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Home is Where the Heart Is

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Title Saga of the Sanpitch Vol 28
Subject Pioneers
Description Stories and poems about early Southern Utah Pioneers
Publisher Snow College
Date 1996
Type Text
Format image/jpeg
Language eng
Rights Management Snow College
Holding Institution Snow College
ARK ark:/87278/s6m043j1
Setname snowc_sts
Date Created 2005-03-01
Date Modified 2005-03-01
ID 326790
Reference URL https://collections.lib.utah.edu/ark:/87278/s6m043j1

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Title Home is Where the Heart Is
Description His daughter Bea sold the home to Bill and Ruth Jones, where they lived for 32 years. They loved every inch of it and kept it just as it was. After Bill died and Ruth was 85 years old, she asked Jay if he would sell it for her. We went home for a family reunion and Jay advertised the home for sale, but the market was sluggish at that time and the home didn't sell. We went on a tour to the pageant in Palmyra, and visited our children in Virginia, New York, and on to Alaska. When we returned and the home still hadn't sold, we decided to by it ourselves. Jay dived into the restoration of this home with great enthusiasm. He was not ready to retire by any means, and he wanted to do something for Mt. Pleasant. He felt that restoring this elegant old home would be something he could do to preserve the historical value of his home town. I needed to stay in California to sell our two homes in Big Bear and Carlsbad, then 1 joined him in Mt. Pleasant to put on the finishing touches. We were fortunate to have the craftsmanship and artistry of Ronald Staker to help us restore the home to its full and former beauty. Ron is a local artist and was able to match the colors and restore the intricate scroll designs of the painted ceilings where they had been damaged. Carl Anderson painted the three ceilings in this home as he had in the Larsen home. As we tore off old wallpaper, we discovered the archway had been painted to resemble marble, so Ronald was able to mend it. He also helped us finish off four bedrooms upstairs. One still has the original pedestal sink and bathtub. Tooled leatherwork dating back to 1600 covers the lower walls of the hall and stairway. The winding staircase with its twisted mahogany banister was a temptation for generations of children to slide down. This home still has the original paint on the doors, window frames, and baseboards. The stained glass windows are so beautiful, 1 could not cover them up. so 1 took down the old draperies and put lace curtains on the clear glass so we could enjoy the beauty of the stained glass. We remodeled the kitchen by putting in oak cabinets and a solarium on the east side of it. You can look out the large windows and see the driveway and patio that conies from Main Street to the four-door garage. It was fashioned around a large tree which provided shade for a picnic area. We painted the house white to match the garage. The white picket fence with climbing roses and the marigolds, poppies. pansies, and petunias make it look like a grandmother's old fashioned garden. 10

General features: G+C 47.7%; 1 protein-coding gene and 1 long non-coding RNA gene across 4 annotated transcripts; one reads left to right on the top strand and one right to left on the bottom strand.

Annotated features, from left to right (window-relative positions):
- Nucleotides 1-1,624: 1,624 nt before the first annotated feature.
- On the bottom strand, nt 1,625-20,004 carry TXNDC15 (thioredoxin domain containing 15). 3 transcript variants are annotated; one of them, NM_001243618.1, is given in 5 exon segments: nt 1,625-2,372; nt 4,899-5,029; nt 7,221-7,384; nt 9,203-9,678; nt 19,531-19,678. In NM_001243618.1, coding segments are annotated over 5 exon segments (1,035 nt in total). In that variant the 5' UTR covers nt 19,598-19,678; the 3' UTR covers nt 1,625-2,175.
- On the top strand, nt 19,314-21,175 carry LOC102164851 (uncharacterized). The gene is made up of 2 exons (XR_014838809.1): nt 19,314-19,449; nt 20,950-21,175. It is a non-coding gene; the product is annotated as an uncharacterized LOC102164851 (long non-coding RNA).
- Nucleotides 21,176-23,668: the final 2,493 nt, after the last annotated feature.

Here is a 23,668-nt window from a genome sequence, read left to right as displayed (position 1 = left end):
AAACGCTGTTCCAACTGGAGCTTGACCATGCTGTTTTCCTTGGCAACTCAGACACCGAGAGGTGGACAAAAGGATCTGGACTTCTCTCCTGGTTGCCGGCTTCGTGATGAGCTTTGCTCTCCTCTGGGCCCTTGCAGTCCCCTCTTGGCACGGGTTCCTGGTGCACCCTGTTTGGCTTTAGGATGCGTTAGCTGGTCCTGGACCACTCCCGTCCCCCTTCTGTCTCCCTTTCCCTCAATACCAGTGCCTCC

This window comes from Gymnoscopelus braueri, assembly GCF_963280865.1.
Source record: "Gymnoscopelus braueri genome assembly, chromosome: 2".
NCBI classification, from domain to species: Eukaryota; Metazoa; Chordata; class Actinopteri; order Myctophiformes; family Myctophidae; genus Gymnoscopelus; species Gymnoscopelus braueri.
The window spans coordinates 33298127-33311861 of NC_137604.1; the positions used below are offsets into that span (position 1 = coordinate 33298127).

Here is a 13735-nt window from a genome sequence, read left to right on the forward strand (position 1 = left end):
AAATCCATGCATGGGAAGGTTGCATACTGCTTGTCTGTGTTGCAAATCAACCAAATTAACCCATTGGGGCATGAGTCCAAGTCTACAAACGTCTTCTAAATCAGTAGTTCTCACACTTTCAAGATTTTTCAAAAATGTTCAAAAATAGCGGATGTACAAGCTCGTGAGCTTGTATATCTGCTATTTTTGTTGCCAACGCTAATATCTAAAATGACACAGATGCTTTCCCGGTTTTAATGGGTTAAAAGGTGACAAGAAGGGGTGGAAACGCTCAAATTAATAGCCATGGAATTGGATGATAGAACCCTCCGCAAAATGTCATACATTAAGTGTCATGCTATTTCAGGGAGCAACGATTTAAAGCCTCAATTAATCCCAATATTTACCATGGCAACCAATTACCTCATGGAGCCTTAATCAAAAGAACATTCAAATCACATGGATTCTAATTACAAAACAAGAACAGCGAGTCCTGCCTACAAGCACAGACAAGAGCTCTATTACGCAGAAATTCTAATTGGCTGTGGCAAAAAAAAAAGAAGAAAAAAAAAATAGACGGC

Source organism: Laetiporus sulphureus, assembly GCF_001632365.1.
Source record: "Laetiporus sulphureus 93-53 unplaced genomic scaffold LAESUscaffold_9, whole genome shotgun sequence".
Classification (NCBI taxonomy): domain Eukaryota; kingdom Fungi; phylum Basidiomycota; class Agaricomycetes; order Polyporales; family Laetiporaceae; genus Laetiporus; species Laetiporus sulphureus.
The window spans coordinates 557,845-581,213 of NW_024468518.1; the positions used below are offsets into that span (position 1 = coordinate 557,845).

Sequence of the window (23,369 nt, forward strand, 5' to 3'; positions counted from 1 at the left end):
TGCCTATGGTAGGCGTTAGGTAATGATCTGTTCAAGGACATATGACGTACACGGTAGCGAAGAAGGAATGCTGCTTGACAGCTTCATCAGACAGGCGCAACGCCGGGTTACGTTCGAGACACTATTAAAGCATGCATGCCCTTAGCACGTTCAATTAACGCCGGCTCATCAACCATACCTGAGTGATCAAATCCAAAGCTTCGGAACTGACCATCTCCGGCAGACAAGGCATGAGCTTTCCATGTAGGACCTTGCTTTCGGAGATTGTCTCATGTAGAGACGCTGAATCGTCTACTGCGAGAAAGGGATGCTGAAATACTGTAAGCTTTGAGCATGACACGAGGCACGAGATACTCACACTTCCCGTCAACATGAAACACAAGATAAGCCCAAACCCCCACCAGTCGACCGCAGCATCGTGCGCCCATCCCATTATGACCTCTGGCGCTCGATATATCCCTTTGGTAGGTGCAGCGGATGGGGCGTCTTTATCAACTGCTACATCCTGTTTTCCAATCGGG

Format image/jpeg
Identifier 019_Home is Where the Heart Is.jpg
Source Saga of the Sanpitch Vol 28
Setname snowc_sts
Date Created 2005-02-23
Date Modified 2005-02-23
ID 326718
Reference URL https://collections.lib.utah.edu/ark:/87278/s6m043j1/326718